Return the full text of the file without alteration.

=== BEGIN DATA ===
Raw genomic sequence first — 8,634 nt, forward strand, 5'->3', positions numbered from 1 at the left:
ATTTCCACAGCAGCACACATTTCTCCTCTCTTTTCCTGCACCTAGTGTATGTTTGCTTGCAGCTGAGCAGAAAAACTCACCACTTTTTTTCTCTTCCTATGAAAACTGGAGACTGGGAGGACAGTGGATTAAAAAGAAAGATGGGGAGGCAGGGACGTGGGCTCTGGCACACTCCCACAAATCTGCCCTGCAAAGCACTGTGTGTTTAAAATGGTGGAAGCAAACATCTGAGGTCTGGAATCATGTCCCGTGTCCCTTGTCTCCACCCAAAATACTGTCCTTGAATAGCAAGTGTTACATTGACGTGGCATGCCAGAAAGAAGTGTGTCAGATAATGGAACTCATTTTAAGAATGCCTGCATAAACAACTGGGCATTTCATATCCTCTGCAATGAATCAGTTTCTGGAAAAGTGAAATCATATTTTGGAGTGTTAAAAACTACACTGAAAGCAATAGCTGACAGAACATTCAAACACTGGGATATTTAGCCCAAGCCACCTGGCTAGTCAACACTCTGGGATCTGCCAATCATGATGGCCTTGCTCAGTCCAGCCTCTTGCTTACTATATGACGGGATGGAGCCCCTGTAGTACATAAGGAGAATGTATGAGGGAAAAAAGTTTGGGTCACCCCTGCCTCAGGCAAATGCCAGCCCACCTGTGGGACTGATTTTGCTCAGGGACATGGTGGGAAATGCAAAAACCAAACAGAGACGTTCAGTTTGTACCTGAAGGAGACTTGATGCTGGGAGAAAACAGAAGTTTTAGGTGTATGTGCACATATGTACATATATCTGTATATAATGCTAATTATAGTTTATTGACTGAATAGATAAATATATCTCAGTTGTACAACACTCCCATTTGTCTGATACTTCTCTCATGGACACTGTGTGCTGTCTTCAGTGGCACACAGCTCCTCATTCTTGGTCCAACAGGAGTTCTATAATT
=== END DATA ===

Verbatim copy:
Raw genomic sequence first — 8,634 nt, forward strand, 5'->3', positions numbered from 1 at the left:
ATTTCCACAGCAGCACACATTTCTCCTCTCTTTTCCTGCACCTAGTGTATGTTTGCTTGCAGCTGAGCAGAAAAACTCACCACTTTTTTTCTCTTCCTATGAAAACTGGAGACTGGGAGGACAGTGGATTAAAAAGAAAGATGGGGAGGCAGGGACGTGGGCTCTGGCACACTCCCACAAATCTGCCCTGCAAAGCACTGTGTGTTTAAAATGGTGGAAGCAAACATCTGAGGTCTGGAATCATGTCCCGTGTCCCTTGTCTCCACCCAAAATACTGTCCTTGAATAGCAAGTGTTACATTGACGTGGCATGCCAGAAAGAAGTGTGTCAGATAATGGAACTCATTTTAAGAATGCCTGCATAAACAACTGGGCATTTCATATCCTCTGCAATGAATCAGTTTCTGGAAAAGTGAAATCATATTTTGGAGTGTTAAAAACTACACTGAAAGCAATAGCTGACAGAACATTCAAACACTGGGATATTTAGCCCAAGCCACCTGGCTAGTCAACACTCTGGGATCTGCCAATCATGATGGCCTTGCTCAGTCCAGCCTCTTGCTTACTATATGACGGGATGGAGCCCCTGTAGTACATAAGGAGAATGTATGAGGGAAAAAAGTTTGGGTCACCCCTGCCTCAGGCAAATGCCAGCCCACCTGTGGGACTGATTTTGCTCAGGGACATGGTGGGAAATGCAAAAACCAAACAGAGACGTTCAGTTTGTACCTGAAGGAGACTTGATGCTGGGAGAAAACAGAAGTTTTAGGTGTATGTGCACATATGTACATATATCTGTATATAATGCTAATTATAGTTTATTGACTGAATAGATAAATATATCTCAGTTGTACAACACTCCCATTTGTCTGATACTTCTCTCATGGACACTGTGTGCTGTCTTCAGTGGCACACAGCTCCTCATTCTTGGTCCAACAGGAGTTCTATAATT